Geneviève Chevalier, Mon boisé, phase II – John K. Grande, My Woodland, or the Developers’?

[Spring/Summer 2016]

So pervasive have the interventions become that they challenge the stereotype of nature as an ongoing and seemingly inexhaustible eternal backdrop to all that we do. Our era is all about the intertwining of the human built landscape and the natural world. It is what we now call the Anthropocene, an era in which humanity activates and impacts Earth’s climate and ecology as it never has before. Geneviève Chevalier’s Montreal exhibition My Woodland, phase II is conceived like a developer’s project presentation. The difference here is that nature is presented on an equal footing with the developer’s omnipresence and with a sublime sense of mimicry. The artist addresses those touchy human-built interventions at the edges of cities, in historically significant places and parks, and, in the case of the island of Montreal, even in newly built suburbs. Development impinges on so-called pristine, untouched nature reserves and green spaces in the urban environment.

Sillery, Quebec, is a case in point. Sillery was the focus of Chevalier’s My Woodland, phase I, presented at La Chambre Blanche in Quebec City as part of Manif d’art in 2014. Like My Woodland, phase II, My Woodland, phase I addressed development in the historical green space near Sillery and in nature preserves – in this case, Boisé Woodfield, located in the historical district of Sillery adjacent to the St. Patrick cemetery. Sillery was settled under the French regime, and this wooded area had three-hundred-year-old trees still standing as recently as 2015. Protests by scientists, ecologists, and residents were to no avail as the Quebec provincial government finally approved a construction project in Boisé Woodfield. Leading in to Quebec City, Sillery and the Boisé form a beautiful historic suburb that is now increasingly encroached upon, as Chevalier’s documentary-style photographs of apartment buildings in the making show. At the Quebec City venue for My Woodland, a recorded interview with Marilou Alarie embroiders on the recurring theme of displacement of nature sites “for the view” or access to nature. Alarie discusses a development at Forest des Hirondelles near Saint-Bruno-de-Montarville.

The scale of Chevalier’s My Woodland photographs at the Maison de la Culture Notre-Dame-de-Grâce in Montreal is approachable and human. There is no conceivable barrier between us – the viewers – and the woods that she presents. Her lightbox series has a presentational format resembling advertising, but the language of imagery is of our times and what we are used to. It is neutral, undramatic, nearly insignificant. A series of small-scale photos has a walk-about feel – as if we were actually walking the woods, even though we can see the occasional sign. Signs in nature! What an anomaly! And what a sign of the times! Some of the trees are spray-painted and marked for cutting or marking. Marking becomes a form of ownership, just as Aboriginals marked trees to suggest points of reference in a landscape. In one of the “showcases” we even see tiny maps and overviews – some of it green space, and some of it city. A red plastic flag becomes a whimsical point of reference. The red flag designates nature, something contrary to a developer’s project. Maps and a video of still images of the former seminary of the Priests of Saint-Sulpice next to Mount Royal in Montreal show another example of a heritage site just outside a protected nature area, on Cedar Avenue in Westmount. The developer of luxury condos at this site has built fences around an area of forest previously accessible to the public. Here again, Chevalier is bringing art into the political realm, making it a forum for discussion and awareness of nature displacement of which we are seldom aware.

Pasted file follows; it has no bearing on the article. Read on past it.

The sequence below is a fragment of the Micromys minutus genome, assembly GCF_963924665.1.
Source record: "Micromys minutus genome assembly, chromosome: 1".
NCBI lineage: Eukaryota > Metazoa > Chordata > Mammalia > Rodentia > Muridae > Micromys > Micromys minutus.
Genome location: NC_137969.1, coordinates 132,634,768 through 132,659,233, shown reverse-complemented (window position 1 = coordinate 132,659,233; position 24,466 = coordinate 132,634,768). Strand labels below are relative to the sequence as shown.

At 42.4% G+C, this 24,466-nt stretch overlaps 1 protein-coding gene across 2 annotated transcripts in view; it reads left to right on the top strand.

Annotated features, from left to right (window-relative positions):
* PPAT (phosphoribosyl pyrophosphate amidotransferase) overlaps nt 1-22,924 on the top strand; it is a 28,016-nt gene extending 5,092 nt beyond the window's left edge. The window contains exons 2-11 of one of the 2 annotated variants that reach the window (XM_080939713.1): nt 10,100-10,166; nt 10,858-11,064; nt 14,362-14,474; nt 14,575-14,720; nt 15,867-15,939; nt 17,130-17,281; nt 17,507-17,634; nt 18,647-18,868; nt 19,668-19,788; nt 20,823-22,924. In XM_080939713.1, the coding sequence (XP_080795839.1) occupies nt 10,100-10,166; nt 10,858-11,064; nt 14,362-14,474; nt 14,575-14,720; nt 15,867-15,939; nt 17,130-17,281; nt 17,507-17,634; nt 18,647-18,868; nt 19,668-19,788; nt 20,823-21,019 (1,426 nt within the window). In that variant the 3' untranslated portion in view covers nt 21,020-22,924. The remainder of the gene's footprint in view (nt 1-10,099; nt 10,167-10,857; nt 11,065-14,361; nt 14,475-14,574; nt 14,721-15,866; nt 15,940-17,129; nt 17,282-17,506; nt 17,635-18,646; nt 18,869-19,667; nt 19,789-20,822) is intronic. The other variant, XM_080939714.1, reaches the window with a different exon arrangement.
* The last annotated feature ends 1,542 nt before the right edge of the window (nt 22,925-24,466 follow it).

Another of the show’s Plexiglas presentation boxes has earth and growth in it – like a miniature Walter de Maria Earth Room or a Land Art maquette. This “model,” like the photographs and the other visual elements and objects in the show, prescribe how we assess visuality and imagery. The art, like its subject – nature – becomes commodified by its conception and presentation. The artist’s emphasis is less on experience as a direct phenomenon than on conception and presentation – as quantifiable and measurable as this box of earth!